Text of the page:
Graham Center One-Pagers

Patterns of Visits to Physicians’ Offices, 1980 to 2003



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Am Fam Physician. 2005 Sep 1;72(5):762.

In the past quarter century, the number of office visits to physicians in the United States increased from 581 million per year to 838 million per year, with slightly more than one half of total visits since 1980 being made to primary care physicians. Most visits to primary care physicians were made to family physicians (FPs) and general practitioners (GPs) until the mid 1990s, when visits to general internists and general pediatricians exceeded visits to FPs and GPs.

Millions of people visit physicians’ offices in the United States each year. According to data from the National Ambulatory Medical Care Survey, there has been a large increase in such visits since 1980.1,2  From 1980 to 2003, the number of office visits made each year increased by more than 40 percent, from about 581 million to about 838 million (see accompanying table).2

Annual Visits to Physicians’ Offices, 1980 to 2003

Period Average number of visits per year (million): Percentage of total visits per specialty Primary care physicians* Other specialists
To all physicians To FPs and GPs FPs and GPs General internists General pediatricians

1980 to 1984

581

191

33

12

11

56

44

1985 to 1989

665

200

30

11

12

53

47

1990 to 1994

707

189

27

14

11

52

48

1995 to 1999

761

187

25

16

11

52

48

2000 to 2003

838

201

24

16

12

52

48


FP = family physician; GP = general practitioner.

*—FPs, GPs, general internists, and general pediatricians.

Information from reference 2.

Annual Visits to Physicians’ Offices, 1980 to 2003

View Table

Annual Visits to Physicians’ Offices, 1980 to 2003

Period Average number of visits per year (million): Percentage of total visits per specialty Primary care physicians* Other specialists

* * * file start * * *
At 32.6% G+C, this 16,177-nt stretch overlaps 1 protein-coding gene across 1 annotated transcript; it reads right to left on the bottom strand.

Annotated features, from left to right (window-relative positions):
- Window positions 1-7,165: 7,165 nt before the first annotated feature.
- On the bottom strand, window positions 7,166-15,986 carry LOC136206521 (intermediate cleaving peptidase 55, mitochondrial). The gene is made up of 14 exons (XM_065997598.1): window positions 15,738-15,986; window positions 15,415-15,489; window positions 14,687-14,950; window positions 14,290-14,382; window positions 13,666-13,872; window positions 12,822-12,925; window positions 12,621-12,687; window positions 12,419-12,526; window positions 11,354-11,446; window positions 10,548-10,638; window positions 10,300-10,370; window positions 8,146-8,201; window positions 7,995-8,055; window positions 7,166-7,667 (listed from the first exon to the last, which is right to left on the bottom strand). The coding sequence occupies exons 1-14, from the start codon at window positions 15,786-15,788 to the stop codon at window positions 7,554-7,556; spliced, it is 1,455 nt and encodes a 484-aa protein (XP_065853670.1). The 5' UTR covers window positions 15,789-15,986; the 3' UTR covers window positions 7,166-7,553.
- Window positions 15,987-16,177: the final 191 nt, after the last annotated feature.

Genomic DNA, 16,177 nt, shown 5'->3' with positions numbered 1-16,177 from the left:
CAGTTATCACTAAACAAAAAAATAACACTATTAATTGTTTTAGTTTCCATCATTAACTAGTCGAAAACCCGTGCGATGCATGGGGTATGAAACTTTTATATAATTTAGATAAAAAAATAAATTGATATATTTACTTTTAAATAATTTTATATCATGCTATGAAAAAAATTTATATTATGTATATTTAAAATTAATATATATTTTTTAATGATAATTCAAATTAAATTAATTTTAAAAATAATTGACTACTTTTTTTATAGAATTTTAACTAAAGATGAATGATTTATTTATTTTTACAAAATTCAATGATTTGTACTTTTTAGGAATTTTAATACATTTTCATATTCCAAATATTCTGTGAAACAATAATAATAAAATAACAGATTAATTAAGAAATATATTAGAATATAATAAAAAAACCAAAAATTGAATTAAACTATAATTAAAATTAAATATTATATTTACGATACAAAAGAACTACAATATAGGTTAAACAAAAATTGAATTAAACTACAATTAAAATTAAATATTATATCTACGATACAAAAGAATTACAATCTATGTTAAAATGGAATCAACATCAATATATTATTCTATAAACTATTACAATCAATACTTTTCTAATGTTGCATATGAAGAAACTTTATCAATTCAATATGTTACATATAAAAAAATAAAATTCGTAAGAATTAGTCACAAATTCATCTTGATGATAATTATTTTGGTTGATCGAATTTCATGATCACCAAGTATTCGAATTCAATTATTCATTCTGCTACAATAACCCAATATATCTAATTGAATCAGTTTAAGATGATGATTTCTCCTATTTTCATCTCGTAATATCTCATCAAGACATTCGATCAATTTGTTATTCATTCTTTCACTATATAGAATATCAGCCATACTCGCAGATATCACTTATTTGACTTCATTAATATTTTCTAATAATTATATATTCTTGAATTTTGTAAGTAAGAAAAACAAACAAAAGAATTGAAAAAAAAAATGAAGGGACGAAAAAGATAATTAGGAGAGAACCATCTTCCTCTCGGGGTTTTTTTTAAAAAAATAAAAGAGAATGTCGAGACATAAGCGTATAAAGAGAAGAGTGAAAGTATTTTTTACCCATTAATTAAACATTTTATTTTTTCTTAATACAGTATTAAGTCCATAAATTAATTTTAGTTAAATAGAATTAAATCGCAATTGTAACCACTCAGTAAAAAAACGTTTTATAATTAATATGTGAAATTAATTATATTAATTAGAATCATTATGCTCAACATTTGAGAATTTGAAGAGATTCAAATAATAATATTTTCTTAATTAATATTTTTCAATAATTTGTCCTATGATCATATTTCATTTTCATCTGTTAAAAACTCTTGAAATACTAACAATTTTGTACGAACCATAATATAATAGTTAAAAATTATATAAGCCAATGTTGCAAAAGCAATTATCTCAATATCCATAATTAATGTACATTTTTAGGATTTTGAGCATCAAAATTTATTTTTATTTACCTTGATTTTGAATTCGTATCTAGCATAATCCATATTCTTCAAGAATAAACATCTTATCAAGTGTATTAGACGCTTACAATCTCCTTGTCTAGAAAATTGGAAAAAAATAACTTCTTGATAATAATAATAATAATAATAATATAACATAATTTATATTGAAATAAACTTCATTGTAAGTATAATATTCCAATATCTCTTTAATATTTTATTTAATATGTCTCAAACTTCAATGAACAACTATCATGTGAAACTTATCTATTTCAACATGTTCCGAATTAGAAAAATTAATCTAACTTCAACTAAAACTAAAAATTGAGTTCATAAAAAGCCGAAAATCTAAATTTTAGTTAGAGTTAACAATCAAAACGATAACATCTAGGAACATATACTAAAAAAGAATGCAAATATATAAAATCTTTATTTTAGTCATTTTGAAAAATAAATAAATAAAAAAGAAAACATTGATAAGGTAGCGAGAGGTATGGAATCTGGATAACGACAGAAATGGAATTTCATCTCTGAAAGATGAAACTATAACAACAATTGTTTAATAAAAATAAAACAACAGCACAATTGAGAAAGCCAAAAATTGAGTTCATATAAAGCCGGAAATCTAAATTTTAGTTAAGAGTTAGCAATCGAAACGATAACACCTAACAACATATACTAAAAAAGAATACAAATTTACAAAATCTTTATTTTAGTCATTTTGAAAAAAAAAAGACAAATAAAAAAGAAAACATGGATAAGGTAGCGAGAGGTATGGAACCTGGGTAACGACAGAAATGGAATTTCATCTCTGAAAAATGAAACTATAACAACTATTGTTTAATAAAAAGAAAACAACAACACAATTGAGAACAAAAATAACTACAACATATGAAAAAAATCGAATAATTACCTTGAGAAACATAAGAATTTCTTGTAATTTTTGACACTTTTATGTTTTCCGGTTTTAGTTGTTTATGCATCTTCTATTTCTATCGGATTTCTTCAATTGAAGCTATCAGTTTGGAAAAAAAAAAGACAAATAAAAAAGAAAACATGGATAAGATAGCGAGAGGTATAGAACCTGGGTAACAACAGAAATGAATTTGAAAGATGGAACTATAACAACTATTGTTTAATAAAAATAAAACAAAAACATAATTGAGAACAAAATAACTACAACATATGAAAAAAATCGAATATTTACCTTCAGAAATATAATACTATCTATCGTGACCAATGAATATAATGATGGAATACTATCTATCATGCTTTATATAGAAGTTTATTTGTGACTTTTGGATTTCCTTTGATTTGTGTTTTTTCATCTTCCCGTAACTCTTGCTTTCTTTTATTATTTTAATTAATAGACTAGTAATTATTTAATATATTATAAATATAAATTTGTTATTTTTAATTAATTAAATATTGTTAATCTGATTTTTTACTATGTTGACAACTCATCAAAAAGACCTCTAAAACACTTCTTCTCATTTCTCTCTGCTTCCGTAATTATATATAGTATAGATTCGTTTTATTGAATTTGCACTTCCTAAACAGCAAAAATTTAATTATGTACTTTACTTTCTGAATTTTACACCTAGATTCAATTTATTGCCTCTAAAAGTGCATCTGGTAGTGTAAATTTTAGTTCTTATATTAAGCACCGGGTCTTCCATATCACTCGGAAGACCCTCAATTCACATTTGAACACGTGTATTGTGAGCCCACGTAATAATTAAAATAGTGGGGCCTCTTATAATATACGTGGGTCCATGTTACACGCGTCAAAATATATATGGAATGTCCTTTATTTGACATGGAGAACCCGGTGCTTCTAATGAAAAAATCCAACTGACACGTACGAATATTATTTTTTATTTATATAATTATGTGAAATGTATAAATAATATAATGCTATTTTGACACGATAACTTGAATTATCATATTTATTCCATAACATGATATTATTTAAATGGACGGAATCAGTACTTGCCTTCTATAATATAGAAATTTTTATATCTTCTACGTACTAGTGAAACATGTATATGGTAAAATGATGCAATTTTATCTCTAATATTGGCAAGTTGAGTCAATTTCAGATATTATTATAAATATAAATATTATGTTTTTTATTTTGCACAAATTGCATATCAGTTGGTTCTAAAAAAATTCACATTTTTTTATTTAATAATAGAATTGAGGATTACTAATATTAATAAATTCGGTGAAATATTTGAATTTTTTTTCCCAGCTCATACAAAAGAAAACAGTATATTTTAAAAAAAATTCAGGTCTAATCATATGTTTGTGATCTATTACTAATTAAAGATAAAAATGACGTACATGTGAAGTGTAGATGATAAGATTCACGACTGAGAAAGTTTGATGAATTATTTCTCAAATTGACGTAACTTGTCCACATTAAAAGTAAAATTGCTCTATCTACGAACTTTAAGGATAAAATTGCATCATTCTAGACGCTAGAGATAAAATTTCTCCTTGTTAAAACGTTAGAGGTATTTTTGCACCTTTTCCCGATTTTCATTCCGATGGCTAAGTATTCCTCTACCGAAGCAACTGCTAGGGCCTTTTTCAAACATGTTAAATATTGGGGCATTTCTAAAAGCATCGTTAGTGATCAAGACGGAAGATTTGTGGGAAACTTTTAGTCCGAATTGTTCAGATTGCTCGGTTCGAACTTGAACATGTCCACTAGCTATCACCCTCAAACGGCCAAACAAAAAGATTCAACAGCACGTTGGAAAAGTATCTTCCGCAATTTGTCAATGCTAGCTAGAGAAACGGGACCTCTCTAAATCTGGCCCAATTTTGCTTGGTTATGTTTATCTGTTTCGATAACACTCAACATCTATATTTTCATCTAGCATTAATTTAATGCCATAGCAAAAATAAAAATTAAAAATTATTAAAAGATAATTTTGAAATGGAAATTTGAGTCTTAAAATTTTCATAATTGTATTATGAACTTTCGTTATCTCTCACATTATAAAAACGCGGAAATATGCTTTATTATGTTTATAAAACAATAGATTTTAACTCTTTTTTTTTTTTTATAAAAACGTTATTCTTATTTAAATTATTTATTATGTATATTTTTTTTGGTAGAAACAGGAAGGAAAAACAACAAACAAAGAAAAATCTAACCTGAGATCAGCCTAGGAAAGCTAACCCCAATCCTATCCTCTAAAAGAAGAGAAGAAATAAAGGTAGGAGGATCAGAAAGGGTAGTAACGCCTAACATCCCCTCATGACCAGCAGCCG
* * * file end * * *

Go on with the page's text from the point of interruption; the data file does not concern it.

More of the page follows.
To all physicians To FPs and GPs FPs and GPs General internists General pediatricians

1980 to 1984

581

191

33

12

11

56

44

1985 to 1989

665

200

30

11

12

53

47

1990 to 1994

707

189

27

14

11

52

48

1995 to 1999

761

187

25

16

11

52

48

2000 to 2003

838

201

24

16

12

52

48


FP = family physician; GP = general practitioner.

*—FPs, GPs, general internists, and general pediatricians.

Information from reference 2.

During the past quarter century, more than one half of all visits made to physicians’ offices in the United States were to primary care physicians. Although the overall number of visits to physicians has increased, the proportion of these visits made to primary care physicians, while remaining greater than 50 percent, has declined since 1980. This corresponds with a decline in the proportion of visits made to FPs and GPs during this period. The proportion of visits made to FPs and GPs declined by about 9 percentage points, whereas the proportion of visits made to the offices of general internists and other specialists increased by about 4 percentage points, and there was little change in the proportion of visits made to general pediatricians.

These shifts could influence health outcomes for the population and overall health care costs, and threaten the sustainability of the U.S. health care system.3

REFERENCES

1. Green LA, Dodoo MS, Ruddy G, Fryer GE, Phillips RL, McCann JL, et al. The physician workforce of the United States: a family medicine perspective. Washington, D.C.: Robert Graham Center, 2004.

2. Centers for Disease Control and Prevention, National Center for Health Statistics. National Ambulatory Medical Care Survey. Analysis by the Robert Graham Center, 2004.

3. Starfield B, Shi L, Grover A, Macinko J. The effects of specialist supply on populations’ health: assessing the evidence. Accessed online August 5, 2005, at: http://content.healthaffairs.org/cgi/content/abstract/hlthaff.w5.97v1?ct.

note: The information and opinions contained in research from the Graham Center do not necessarily reflect the views or the policy of the AAFP.

Adapted from the Graham Center One-Pager #35. Dodoo MS, Fryer GE, Green LA, Phillips RL, Ruddy GR, McCann JL, et al. Patterns of visits to physicians’ offices in the United States, 1980 to 2003. September 2005. Available online at http://www.graham-center.org/onepager35.xml. From the Robert Graham Center: Policy Studies in Family Medicine and Primary Care, 1350 Connecticut Ave., NW, Suite 201, Washington, DC 20036 (telephone: 202-331-3360; fax: 202-331-3374; e-mail: policy@aafp.org).

 


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